Exclusive The record industry is pressing the UK's ISPs for a deal that would see persistent illegal file sharers automatically booted off the net.
High-level talks between the ruling council of internet trade body ISPA and the Music Publishers Association are aiming to settle the historic tension between the two industries.
Comments from a government Minister yesterday hint that an unlikely bargain could be approaching. Lord Triesman said talks are "progressing more promisingly than people might have thought six months ago".
People familiar with the negotiations say the ISPs would prefer a financial penalty to a full disconnection.
The providers are concerned that terminating access is a disproportionate response. The internet is rapidly becoming an essential part of national infrastructure for consumers, they argue, not merely a source of entertainment.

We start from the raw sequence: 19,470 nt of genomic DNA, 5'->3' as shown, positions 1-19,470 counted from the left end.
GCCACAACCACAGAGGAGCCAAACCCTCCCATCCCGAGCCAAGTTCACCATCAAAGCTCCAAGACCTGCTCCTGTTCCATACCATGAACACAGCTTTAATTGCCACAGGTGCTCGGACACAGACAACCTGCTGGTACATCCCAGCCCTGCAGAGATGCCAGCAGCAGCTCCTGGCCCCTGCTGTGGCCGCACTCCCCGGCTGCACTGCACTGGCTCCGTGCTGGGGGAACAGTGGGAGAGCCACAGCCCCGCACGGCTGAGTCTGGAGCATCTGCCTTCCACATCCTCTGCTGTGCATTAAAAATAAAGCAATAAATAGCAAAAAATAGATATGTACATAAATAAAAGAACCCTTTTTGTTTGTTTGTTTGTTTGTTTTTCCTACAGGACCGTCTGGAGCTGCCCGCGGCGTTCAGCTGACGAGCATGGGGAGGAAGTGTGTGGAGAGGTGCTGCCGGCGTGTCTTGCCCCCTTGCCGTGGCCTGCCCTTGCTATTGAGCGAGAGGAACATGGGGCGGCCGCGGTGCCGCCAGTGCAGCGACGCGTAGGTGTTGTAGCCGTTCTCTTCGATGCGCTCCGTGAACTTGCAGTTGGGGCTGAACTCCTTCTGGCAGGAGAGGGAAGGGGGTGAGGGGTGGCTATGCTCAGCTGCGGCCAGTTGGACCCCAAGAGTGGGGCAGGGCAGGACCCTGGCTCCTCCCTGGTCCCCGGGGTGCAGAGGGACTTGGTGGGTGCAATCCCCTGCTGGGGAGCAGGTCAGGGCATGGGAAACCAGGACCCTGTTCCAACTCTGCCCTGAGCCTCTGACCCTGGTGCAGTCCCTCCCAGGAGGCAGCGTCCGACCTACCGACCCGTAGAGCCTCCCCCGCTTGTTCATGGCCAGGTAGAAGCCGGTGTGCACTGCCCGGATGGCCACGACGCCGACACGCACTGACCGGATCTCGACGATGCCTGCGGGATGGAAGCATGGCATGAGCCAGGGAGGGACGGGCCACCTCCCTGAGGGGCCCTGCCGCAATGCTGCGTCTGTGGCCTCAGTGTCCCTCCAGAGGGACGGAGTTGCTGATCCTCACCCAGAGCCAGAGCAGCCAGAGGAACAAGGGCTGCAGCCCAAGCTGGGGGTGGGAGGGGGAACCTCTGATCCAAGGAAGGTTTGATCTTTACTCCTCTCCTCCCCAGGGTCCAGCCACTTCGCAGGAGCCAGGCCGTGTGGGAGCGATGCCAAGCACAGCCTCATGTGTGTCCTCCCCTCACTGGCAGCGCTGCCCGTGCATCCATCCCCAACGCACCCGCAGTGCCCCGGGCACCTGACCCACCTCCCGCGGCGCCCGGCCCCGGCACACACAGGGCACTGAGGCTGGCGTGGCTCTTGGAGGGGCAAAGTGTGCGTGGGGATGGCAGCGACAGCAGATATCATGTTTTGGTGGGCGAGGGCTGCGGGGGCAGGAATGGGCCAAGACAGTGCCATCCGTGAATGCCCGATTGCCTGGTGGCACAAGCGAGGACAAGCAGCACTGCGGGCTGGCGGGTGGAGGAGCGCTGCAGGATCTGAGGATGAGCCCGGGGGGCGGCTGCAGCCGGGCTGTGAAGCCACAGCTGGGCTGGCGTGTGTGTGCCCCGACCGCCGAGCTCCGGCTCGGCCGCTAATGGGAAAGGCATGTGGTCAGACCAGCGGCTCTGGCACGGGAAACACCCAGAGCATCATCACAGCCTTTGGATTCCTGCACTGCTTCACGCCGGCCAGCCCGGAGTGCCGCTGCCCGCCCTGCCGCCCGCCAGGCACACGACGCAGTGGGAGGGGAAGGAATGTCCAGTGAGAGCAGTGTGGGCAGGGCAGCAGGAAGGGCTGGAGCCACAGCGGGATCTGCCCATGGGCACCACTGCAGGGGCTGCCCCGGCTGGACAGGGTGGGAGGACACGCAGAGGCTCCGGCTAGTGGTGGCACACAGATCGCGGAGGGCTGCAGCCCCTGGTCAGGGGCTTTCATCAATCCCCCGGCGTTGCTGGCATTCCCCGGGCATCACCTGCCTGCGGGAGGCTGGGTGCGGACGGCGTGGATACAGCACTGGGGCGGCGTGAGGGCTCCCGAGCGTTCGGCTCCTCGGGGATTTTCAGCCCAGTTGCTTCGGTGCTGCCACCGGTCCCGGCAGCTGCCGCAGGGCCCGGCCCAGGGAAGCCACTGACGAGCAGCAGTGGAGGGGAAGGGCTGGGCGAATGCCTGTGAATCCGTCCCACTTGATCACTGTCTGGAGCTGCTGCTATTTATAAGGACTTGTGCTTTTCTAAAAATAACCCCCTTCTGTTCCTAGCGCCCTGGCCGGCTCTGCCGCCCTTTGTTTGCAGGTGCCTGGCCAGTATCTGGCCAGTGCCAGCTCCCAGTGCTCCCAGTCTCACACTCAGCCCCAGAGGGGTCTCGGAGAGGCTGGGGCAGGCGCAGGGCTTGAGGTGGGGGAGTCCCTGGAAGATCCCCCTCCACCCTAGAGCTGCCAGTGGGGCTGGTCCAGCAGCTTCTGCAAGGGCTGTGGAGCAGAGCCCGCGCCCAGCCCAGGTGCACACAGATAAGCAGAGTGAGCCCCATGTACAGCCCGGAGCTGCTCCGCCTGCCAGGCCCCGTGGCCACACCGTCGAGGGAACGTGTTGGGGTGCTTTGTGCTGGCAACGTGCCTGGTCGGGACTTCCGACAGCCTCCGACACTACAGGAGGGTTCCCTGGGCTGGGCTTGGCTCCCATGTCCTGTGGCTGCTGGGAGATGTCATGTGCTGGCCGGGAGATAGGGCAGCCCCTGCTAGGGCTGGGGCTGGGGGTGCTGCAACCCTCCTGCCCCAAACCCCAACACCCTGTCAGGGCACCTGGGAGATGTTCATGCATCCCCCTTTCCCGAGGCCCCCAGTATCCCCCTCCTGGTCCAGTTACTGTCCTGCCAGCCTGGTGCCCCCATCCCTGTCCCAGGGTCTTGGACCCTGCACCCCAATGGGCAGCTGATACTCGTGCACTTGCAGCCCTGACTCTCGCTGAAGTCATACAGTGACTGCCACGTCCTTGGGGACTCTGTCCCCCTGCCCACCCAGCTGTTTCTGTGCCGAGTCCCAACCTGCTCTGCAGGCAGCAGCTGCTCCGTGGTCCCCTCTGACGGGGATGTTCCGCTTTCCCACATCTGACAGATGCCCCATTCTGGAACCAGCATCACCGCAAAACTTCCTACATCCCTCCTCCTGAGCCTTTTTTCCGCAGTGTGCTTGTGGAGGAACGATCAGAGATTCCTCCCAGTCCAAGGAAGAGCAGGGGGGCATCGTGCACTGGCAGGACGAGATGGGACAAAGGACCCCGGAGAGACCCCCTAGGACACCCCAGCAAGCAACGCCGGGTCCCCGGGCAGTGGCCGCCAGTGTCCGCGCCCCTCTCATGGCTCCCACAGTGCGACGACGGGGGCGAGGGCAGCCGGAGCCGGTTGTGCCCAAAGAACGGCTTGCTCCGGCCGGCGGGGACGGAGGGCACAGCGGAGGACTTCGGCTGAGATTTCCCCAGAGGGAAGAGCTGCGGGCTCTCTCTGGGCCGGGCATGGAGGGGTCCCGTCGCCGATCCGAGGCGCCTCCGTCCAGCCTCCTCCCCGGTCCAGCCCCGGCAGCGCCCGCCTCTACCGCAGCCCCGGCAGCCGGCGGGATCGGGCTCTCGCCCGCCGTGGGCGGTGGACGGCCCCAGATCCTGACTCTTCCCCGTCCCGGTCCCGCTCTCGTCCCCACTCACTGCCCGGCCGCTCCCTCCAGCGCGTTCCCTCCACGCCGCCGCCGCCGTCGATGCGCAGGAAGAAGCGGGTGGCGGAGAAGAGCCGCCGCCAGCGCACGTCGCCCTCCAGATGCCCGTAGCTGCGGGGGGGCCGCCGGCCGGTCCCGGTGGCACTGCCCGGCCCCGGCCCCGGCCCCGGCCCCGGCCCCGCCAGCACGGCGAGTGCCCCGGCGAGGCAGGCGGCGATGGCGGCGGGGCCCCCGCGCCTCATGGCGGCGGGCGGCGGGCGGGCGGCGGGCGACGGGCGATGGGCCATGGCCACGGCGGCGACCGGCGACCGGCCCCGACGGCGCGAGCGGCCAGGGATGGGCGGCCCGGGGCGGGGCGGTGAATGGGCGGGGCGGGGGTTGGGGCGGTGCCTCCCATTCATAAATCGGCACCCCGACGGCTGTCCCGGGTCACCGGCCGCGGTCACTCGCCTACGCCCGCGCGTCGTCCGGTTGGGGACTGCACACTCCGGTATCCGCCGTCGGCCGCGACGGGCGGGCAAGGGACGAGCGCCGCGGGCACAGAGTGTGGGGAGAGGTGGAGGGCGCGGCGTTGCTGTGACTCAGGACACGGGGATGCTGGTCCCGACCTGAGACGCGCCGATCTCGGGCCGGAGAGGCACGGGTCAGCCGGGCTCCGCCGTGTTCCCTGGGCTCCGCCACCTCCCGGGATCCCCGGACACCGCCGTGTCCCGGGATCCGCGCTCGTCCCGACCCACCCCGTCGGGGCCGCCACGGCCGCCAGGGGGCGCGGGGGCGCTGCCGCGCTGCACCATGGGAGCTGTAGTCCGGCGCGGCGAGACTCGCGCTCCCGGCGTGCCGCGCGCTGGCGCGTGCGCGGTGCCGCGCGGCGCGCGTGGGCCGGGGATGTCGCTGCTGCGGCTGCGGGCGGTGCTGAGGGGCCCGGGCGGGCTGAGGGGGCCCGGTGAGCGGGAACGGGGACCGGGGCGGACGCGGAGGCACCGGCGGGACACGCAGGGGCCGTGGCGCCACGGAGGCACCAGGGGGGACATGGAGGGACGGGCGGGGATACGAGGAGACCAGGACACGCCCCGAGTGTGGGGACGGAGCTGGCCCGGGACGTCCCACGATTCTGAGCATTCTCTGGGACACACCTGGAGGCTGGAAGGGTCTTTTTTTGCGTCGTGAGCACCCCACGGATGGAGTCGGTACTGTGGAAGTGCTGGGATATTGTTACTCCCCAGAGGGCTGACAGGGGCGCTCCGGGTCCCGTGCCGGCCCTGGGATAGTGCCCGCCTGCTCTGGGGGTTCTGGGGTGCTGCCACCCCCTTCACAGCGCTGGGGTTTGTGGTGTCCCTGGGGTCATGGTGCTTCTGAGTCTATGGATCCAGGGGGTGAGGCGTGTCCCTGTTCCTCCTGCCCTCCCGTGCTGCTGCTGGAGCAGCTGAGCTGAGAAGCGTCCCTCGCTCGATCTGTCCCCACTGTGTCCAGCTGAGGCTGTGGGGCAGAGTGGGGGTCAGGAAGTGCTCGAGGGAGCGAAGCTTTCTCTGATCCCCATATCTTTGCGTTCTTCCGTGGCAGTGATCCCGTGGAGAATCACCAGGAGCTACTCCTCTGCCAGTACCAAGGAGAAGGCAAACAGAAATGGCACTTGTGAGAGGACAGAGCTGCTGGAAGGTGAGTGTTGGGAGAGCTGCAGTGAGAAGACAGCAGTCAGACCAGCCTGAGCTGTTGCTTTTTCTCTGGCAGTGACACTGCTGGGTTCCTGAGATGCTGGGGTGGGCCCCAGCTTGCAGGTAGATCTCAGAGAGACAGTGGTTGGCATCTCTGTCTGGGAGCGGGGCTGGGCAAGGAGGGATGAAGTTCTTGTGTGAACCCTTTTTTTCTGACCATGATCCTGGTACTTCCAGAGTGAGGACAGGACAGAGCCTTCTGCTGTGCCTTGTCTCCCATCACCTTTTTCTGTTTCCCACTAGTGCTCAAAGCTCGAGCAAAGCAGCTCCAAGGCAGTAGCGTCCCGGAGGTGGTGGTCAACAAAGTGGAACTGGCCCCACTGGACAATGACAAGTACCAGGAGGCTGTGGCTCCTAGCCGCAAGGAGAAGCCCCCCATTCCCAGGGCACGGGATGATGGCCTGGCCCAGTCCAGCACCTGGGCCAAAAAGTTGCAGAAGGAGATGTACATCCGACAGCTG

And from the ISPs' perspective, the government is sending out mixed signals on the issue.
On one hand, Competitiveness Minister Stephen Timms has made several speeches recently pushing the importance of access to, and investment in, the internet.
On the other, Triesman, the parliamentary under secretary for Innovation, Universities and Skills, said the government would hit providers with regulations if they do not clamp down on file sharers.
A department spokeswoman told The Reg today: "This is an area where we will take action if we have to." The government would like to see a "range of sanctions" available to punish infringers and would prefer a voluntary setup, she added.
Part of the government's agenda seems certain to include a digital fingerprinting system to monitor infringing content. Triesman said: "Where people have registered music as an intellectual property I believe we will be able to match data banks of that music to music going out and being exchanged on the net."
Publicly, ISPA maintains its stance that the providers are neutral carriers who could not possibly intervene in this way. ®
Lord Triesman was a member of the Communist Party in the early 1970s. Ironic? You might say that, but he couldn't possibly comment.